Holiday Records. Nullah. It is very easy to care Luhrmann probably sees him- are just so good that a film-
for Nullah, even for those who self as a director not above maker can’t leave them behind
despise child actors. Walters redundancy. The film is con- for a little bit of novelty.
Monday, December 1, 2008 The Tufts Daily Comics 7
Doonesbury by Garry Trudeau

Non Sequitur by Wiley


Married to the Sea


Level: Holding someone’s clothes at NQR

Late Night at the Daily

Solution to Tuesday's puzzle Via text message

Jo: “Can you give me Tien’s number”
Schmieder: “(***) ***-****”
5 minutes later ...
Schmieder: “55379009 ... Haha that one’s not
a phone number, it just says boobless upside

Please recycle this Daily

8 The Tufts Daily Editorial | Letters Monday, December 1, 2008

Robert S. Silverblatt
Pledging our support
Editor-in-Chief The Pledge of Allegiance has been a topic enced. The words “of America” were added and strip it of historical context.
of discussion since it was first penned by the next year in order to further clarify. All this is not to say that we approach this
Editorial Baptist minister Francis Bellamy in 1892, Even the salute, which is today performed debate with a hardheaded sense of justice.
Rachel Dolin Managing Editors but a particular debate has arisen in the with the right hand over heart, was altered We do not see the current pledge as offen-
Kristin Gorman years since 1954 — something that we are in the 1940s. The original salute (termed sive or dangerous, or as conferring too great
Jacob Maccoby Editorial Page Editors reminded of by the passing of Reverend the “Bellamy salute” after the author), con- a connection between Church and State.
Jason Richards George M. Docherty on Thanksgiving Day sisting of an extension of the right arm with Indeed, non-believers who feel strongly
Harrison Jacobs
Vittoria Elliott at the age of 97. Docherty, after all, was one the palm held up, bore a striking resem- about the matter can easily make use of
of the original proponents of the insertion blance to what later became the Nazi salute. the art of mumbling — a skill that has aided
Giovanni Russonello Executive News Editor of the phrase “under God.” President Franklin Roosevelt mandated the countless children during Christmastime
Sarah Butrymowicz News Editors While some may shudder at the thought change in 1942 — some 50 years after its choir recitals.
Pranai Cheroo of altering the pledge in its current form, it inception — in order to avoid compari- Yet we do feel that a more appropriate
Nina Ford is important to note that the wording and sons. summation of the bond between man and
Ben Gittleson
Gillian Javetski the symbolic acts surrounding it have been Finally, in 1954, Congress passed a reso- country could be had by removing “under
Jeremy White modified several times in order to keep up lution to insert the phrase “under God,” God,” if for no other reason than that it is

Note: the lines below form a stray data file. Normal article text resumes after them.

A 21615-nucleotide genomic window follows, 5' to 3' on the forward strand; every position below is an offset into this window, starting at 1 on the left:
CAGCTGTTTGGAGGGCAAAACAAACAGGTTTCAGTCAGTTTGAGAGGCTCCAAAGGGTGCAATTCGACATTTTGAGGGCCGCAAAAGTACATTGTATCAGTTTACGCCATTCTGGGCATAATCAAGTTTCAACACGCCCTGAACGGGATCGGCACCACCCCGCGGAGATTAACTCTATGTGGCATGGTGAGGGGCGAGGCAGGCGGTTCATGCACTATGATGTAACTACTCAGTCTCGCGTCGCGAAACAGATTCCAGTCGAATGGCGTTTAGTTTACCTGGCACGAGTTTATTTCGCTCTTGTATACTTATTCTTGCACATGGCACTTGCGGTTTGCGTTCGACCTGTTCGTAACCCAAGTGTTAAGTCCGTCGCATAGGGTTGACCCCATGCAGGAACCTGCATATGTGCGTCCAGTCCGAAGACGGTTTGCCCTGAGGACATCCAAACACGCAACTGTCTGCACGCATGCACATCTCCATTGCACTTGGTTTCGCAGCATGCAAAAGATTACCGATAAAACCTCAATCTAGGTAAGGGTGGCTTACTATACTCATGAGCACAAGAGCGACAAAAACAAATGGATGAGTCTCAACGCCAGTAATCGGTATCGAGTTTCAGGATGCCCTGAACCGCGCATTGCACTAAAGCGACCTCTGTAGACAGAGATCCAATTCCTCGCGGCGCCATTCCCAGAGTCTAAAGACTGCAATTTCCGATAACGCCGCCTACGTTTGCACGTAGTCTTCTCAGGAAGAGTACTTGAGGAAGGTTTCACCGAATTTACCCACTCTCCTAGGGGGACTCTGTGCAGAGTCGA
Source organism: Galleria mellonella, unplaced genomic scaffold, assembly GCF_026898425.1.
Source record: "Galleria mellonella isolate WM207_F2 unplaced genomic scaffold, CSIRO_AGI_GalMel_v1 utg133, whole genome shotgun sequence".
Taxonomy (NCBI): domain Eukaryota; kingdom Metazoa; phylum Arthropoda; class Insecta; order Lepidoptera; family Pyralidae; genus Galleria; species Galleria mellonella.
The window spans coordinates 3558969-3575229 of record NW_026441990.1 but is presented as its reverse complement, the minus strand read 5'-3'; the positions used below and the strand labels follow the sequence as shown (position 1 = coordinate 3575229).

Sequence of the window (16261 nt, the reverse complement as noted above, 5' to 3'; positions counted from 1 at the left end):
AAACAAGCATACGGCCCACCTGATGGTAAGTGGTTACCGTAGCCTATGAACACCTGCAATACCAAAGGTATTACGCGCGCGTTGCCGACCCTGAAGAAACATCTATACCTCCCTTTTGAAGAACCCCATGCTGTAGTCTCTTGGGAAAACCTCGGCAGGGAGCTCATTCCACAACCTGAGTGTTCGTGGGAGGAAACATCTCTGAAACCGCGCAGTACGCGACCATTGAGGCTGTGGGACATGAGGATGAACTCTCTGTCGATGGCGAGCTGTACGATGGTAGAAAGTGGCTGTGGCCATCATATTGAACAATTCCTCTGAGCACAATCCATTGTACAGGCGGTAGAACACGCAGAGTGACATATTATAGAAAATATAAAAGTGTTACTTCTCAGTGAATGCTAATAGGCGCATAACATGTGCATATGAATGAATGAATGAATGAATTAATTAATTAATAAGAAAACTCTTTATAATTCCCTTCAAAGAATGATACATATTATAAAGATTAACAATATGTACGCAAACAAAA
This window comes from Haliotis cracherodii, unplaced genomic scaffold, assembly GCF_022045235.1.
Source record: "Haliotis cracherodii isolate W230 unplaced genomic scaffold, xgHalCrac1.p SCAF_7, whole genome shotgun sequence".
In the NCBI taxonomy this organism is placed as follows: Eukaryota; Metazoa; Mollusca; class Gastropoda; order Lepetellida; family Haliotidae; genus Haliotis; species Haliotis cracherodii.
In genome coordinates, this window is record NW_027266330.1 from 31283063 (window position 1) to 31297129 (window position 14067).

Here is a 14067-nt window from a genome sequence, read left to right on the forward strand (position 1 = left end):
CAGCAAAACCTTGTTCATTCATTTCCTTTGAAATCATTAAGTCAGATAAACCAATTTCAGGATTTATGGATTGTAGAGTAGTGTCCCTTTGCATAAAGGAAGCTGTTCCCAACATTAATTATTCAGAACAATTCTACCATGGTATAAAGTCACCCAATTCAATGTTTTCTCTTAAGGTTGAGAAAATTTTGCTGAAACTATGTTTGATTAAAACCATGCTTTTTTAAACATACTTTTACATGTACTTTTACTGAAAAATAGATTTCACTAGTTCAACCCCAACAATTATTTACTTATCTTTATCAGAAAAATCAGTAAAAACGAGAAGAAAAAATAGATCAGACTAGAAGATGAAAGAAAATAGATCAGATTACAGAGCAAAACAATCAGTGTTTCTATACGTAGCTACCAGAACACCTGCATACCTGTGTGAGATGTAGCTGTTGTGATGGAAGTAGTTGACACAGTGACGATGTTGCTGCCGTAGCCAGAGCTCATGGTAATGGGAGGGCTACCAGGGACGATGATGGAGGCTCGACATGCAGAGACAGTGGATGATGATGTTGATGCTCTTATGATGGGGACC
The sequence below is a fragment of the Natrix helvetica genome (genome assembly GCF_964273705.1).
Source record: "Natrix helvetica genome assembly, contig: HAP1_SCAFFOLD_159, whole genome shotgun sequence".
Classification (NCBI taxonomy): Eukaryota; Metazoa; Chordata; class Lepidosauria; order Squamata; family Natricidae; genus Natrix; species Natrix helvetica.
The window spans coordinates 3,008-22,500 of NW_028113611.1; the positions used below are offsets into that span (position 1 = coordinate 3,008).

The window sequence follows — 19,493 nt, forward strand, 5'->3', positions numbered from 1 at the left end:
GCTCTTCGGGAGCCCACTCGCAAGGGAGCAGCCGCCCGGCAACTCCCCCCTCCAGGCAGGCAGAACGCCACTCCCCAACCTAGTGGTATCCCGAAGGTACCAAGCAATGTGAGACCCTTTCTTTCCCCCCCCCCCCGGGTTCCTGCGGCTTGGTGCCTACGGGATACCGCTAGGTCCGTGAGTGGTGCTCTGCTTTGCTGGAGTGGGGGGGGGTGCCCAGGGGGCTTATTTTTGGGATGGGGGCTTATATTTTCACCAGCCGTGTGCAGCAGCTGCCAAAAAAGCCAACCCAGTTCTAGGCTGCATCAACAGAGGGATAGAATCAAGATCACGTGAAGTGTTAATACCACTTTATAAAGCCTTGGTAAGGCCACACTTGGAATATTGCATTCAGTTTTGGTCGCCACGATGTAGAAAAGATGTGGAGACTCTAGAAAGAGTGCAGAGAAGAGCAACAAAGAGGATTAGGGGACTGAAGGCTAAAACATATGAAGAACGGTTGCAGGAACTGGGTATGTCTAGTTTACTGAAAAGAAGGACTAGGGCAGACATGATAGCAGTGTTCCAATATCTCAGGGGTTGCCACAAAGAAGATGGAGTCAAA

with changing national circumstances. primarily to draw a distinction between more inclusive that way. The purpose of the
Alexandra Bogus Assistant News Editors
Michael Del Moro The original pledge read, “I Pledge Americans and the atheistic followers of pledge has always been, after all, to express
Allegiance to my Flag and the Republic for communism in Korea and elsewhere. as accurately as possible the allegiance that
Carrie Battan Executive Features Editor which it stands, one nation indivisible with There is a fear in America that even mar- We The People feel to our nation. The words
Jessica Bidgood Features Editors liberty and justice for all.” In 1923, however, ginally updating venerable customs and are not nearly as important as the ideas
Robin Carol the National Flag Conference changed “my practices diminishes their value; that to behind them — something that should
Kerianne Okie Flag” to “the Flag of the United States” so alter the pledge in particular, even in order always be made clear. Altering the wording
Charlotte Steinway
that the large influx of new immigrants to make it more applicable to a broader wouldn’t change the meaning of the pledge.
Sarah Bliss Assistant Features Editors would know which flag was being refer- swath of people, would give it less meaning Besides, believers could always mumble.
Meghan Pesch

Mike Adams Executive Arts Editor Kayla Murdock

Jessica Bal Arts Editors
Grant Beighley
Sarah Cowan
Catherine Scott

Emma Bushnell Assistant Arts Editors

Matthew DiGirolamo

Jyll Saskin Executive Op-Ed Editor

Jwala Gandhi Assistant Op-Ed Editors

Nina Grossman
Harrison Jacobs
Ellen Kan
Andrew Rohrberger
Molly Rubin

Thomas Eager Executive Sports Editor

Sapna Bansil Sports Editors

Evans Clinchy
Philip Dear
David Heck
Carly Helfand
Noah Schumer

Scott Janes Assistant Sports Editor

Jo Duara Executive Photo Editor

Alex Schmieder Photo Editors

Laura Schultz
Rebekah Sokol
Annie Wermiel

James Choca Assistant Photo Editors

Emily Eisenberg
Aalok Kanani
Meredith Klein
Danai Macridi
Tim Straub

PRODUCTION Off The Hill | University of Cincinnati

Marianna Bender Production Director
Emily Neger

Kelsey Anderson
Leanne Brotsky
Executive Layout Editor

Layout Editors Executive orders are part of a worrisome trend

Jennifer Iassogna By Jeremy Davis
Julia Izumi of political science at the University of and imprisoning those who opposed his